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Sicily: Siracusa

ITALY | Monday, 27 February 2023 | Views [107]

Mt. Etna in her cool, calm and collected demeanor

Mt. Etna in her cool, calm and collected demeanor

TIME WAS RUNNING OUT ON OUR SCHENGEN VISAS forcing us to rush through Sicily our first time here. Four days wasn’t nearly long enough—this time we have 2½ weeks! Coincidentally, it was late February when we first visited so we won’t see the island that most tourists visit. But we won’t have the crowds, either. We will re-visit some places and search out new vistas. Our AirBnB in Catania isn’t in the best part of town nor is it up to our usual standards. But it’s very affordable, has on-street parking and Carlo has left us a lot of food and it’s only for five nights.


          Not the best of neighborhoods in Catania

Our first outing—after grocery shopping, that is—was to Syracuse (or Siracusa). Our first time in Sicily we visited the disappointing Archeological site and the impressive Necropolis but totally neglected the Old Town on the Island of Ortigia. First order of business was lunch. Connie had a taste for pizza but the owner convinced us to try pizzoli, a speciality of the local village of Sortino. This is Sicilian “soul food,” originally a peasant dish made with pizza crust covered in cheese, spices, veggies (or whatever was available) and topped with another pizza crust. Trust us, it was a gastronomic epiphany!


                   Pizzolo—better even than New York Pizza

First stop back in Old Siracusa was the ruins of the Temple of Apollo. Built in the early VIth Century, this was the first temple in Sicily built of stone; previously they were wooden. It is also the oldest Doric monument in Sicily with 46 Doric columns—Doric having less elaborate capitals than Ionic and Corinthian. It also set the standard of six front columns for temples.


                      Temple of Apollo—setting the standard


                Narrow streets of Ortigia


                    Fountain of Diana

You can’t get lost wandering the narrow streets of Ortigia—it’s an island, after all, and pretty much free of cars. We soon popped out at the Piazza Duomo di Ortigia where a very talented guitarist was playing a slow, soulful Blues tune. It didn’t really fit the environment but it sounded great anyway. Around the corner a breeze blew spray from the Fountain of Diana onto Piazza Archimede. In case you are wondering (probably not) Archimedes, the guy who gave us “π,” 3.14159blahblahblah was from Siracusa.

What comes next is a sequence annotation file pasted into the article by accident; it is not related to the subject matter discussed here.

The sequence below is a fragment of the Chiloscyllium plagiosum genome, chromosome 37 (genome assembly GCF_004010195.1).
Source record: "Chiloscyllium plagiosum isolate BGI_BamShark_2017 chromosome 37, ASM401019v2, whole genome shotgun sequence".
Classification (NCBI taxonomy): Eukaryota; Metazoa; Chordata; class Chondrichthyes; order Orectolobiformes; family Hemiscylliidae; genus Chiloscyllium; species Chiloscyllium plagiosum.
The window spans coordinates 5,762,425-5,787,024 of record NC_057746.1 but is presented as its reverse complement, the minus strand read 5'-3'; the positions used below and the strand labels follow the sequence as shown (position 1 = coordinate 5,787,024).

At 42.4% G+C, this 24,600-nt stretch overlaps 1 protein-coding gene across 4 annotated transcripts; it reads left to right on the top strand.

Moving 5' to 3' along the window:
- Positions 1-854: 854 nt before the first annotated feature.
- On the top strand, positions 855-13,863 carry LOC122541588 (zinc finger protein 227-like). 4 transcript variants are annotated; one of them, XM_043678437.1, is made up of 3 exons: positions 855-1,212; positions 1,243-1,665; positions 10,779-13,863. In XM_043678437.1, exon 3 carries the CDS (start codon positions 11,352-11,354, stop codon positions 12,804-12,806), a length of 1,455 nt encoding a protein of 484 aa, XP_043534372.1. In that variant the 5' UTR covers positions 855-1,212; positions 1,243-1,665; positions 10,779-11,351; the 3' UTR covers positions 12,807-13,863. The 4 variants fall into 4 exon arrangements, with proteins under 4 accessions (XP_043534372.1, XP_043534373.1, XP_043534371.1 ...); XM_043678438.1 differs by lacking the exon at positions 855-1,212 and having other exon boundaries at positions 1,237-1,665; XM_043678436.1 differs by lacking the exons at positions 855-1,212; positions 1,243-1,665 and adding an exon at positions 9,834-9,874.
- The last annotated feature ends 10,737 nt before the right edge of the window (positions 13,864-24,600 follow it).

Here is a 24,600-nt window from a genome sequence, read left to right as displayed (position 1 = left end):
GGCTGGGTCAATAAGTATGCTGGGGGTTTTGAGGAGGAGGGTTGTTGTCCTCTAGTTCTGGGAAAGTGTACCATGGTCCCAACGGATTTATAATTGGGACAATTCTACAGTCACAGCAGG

Piazza Duomo


                      Duomo of Siracusa


                            Archimedes was here!

Along the corniche we ran into the Arethusa Fountain, a place of legend too long to go into. Connie wondered why they don’t clean the thing out—it was filled with papyrus. Later we realized its other name, a funtana re papyri, refers to the fact that this is the only place in Europe where papyrus grows in abundance. Who woulda known?


                     Where papyrus still grows in Europe, Fountain of Arethusa


                          The Fountain of Arethusa comes with its own myth


                      Maniace Castle from the waterfront

The skies cleared on our way back to Catania and we stopped along the autopista to take photos of Mt. Etna looming over Catania. Etna is snow-covered and quiet today but as these photos from LAST February show, it’s full of surprises. I believe I’ve sensed a slight shaking—we will have to keep our fingers crossed.


                     Mt. Etna can be a capricious bitch; February 2022 eruption



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